A pleasant flight - for Arabs too

A Bridge For Happiness

The second show was about the current situation in Gaza. The Arab presenter had a panel of four - two of them Palestinians (from East Jerusalem and the West Bank) and two Israelis. The show was all in Arabic. There was a surprising consensus reached and a sad one at that. They all agreed that it's up to the Palestinians at this point to get a hold of themselves, stop the fighting among themselves and work towards strengthening their elected leadership. No one was very optimistic there. The Israelis (a journalist and a scholar) explained how the way things are going, Israel is more than likely to be dragged into Gaza, maybe even sooner or later. He said how the IDF would have no choice but to finally march into Gaza and re-occupy the place.

The Palestinian journalist (it was the well known journalist and human rights activist Bassem Eid) replied saying how this would be a grave mistake. That an Israeli invasion would only cause harm and make Palestinians escalate the struggle on their end. Well, not that we don't know that. It's just that, like the Israeli journalist explained to him, in the end of the day the IDF is committed to protecting Israel, and simply can't avoid action in response to the rockets.

If I may elaborate on that point. The IDF is called the Israeli Defense Forces for a reason. When rockets are lobbed at Israel, it's in the IDF's calling to stop the rockets from being fired. No one is saying that the IDF is inactive btw, only that things may come to the point, not very far from now where the IDF will have on other means of fighting the rockets other than walking into Gaza and disarming the Palestinians, house by house if necessary. It will be an ugly bloodshed for both sides. Nobody is looking forward to that, and everyone knows this will come at a heavy price to both Palestinians and Israelis.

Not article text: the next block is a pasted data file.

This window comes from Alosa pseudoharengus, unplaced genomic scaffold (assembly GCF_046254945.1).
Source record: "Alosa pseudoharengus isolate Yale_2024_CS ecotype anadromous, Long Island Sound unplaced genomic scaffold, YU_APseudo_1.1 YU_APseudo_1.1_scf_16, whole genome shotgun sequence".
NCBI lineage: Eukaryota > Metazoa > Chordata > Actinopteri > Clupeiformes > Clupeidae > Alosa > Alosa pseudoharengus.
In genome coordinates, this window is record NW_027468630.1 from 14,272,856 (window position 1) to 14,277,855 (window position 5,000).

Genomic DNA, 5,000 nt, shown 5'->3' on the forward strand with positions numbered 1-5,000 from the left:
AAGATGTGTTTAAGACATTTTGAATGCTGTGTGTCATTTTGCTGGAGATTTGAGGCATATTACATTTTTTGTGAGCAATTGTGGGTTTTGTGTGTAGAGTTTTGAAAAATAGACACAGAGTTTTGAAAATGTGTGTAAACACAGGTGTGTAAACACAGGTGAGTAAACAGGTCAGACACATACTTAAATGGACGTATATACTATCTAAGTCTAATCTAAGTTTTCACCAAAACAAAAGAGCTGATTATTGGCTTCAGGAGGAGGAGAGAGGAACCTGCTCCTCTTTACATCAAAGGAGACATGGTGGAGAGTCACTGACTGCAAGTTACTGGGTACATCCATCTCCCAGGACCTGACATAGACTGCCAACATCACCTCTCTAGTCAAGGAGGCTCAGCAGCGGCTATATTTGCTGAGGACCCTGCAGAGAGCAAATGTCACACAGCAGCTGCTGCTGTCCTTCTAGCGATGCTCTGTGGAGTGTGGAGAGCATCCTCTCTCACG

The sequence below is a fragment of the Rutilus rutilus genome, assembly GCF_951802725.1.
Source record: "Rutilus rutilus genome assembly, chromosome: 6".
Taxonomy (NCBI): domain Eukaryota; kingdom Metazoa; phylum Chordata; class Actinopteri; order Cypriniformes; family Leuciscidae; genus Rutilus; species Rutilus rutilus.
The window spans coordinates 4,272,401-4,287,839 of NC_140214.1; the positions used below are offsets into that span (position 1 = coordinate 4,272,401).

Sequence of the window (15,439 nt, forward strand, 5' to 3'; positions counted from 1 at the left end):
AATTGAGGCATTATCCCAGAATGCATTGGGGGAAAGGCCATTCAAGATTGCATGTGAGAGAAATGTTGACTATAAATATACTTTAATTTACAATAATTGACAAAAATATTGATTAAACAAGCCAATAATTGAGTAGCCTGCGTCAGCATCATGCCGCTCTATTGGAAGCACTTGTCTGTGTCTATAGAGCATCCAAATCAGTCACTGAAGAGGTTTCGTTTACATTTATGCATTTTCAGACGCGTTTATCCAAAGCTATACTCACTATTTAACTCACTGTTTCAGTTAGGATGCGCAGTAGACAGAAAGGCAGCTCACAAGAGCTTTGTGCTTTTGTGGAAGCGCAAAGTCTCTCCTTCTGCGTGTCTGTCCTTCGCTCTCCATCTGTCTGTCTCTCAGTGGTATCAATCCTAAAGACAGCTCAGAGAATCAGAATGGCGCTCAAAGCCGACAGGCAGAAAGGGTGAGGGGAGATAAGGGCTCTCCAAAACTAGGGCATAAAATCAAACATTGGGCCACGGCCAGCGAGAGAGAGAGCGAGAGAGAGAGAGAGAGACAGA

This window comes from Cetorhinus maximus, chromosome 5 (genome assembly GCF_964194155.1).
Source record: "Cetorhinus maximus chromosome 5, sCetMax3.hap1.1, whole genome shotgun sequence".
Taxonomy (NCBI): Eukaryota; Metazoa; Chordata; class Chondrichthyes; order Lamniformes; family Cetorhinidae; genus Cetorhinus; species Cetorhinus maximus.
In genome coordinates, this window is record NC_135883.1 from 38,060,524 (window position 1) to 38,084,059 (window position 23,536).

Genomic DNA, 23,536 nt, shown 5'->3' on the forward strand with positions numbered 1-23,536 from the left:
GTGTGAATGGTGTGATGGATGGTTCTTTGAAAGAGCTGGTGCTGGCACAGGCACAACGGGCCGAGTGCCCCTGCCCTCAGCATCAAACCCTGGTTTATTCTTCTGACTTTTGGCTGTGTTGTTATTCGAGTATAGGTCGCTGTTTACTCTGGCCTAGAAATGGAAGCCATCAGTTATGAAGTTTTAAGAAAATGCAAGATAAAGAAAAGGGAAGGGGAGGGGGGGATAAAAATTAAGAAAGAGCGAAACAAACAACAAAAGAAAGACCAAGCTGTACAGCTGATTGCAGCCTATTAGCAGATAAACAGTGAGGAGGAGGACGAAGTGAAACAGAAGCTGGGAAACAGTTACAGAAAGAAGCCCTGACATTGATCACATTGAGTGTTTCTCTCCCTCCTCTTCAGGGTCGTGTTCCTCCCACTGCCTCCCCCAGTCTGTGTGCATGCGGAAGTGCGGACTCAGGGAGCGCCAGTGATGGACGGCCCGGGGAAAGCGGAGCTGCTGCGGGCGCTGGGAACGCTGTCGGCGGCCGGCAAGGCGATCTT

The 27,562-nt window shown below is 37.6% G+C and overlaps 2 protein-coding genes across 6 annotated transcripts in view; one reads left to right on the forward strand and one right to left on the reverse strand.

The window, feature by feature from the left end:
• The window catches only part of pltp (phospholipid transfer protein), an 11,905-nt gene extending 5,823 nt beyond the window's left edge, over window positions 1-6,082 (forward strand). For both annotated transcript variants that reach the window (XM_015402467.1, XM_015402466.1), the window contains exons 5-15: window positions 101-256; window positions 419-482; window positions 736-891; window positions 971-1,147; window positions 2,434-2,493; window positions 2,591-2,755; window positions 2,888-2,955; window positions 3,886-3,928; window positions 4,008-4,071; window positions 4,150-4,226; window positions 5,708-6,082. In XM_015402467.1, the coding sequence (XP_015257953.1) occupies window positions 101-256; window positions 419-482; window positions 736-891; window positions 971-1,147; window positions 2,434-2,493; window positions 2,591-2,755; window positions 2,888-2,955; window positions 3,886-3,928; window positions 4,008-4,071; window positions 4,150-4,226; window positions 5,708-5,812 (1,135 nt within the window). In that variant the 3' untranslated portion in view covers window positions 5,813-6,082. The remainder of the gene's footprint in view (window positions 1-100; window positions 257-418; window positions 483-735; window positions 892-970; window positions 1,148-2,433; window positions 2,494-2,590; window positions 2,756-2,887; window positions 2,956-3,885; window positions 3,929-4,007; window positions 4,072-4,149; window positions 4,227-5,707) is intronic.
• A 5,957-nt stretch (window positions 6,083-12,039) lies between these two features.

What would be the price? To the Palestinians this could be a terrible terrible blow in terms of both civilian and armed militia casualties, the first simply because there will be heavy fighting going on on their territory in a heavily populated area. To Israel, the cost is likely to be in casualties on the part of the IDF. The Israeli public is very intolerant of IDF casualties. People call the soldiers "our children", which they are after all, in a society where you still have compulsory military service at the age of 18. However, they are soldiers, and when the choice is between civilians being bombed in Sderot or IDF soldiers killed while defending them, at some point, the government will opt for the second. It is what the army is there for, as tragic as it is for the families of the soldiers.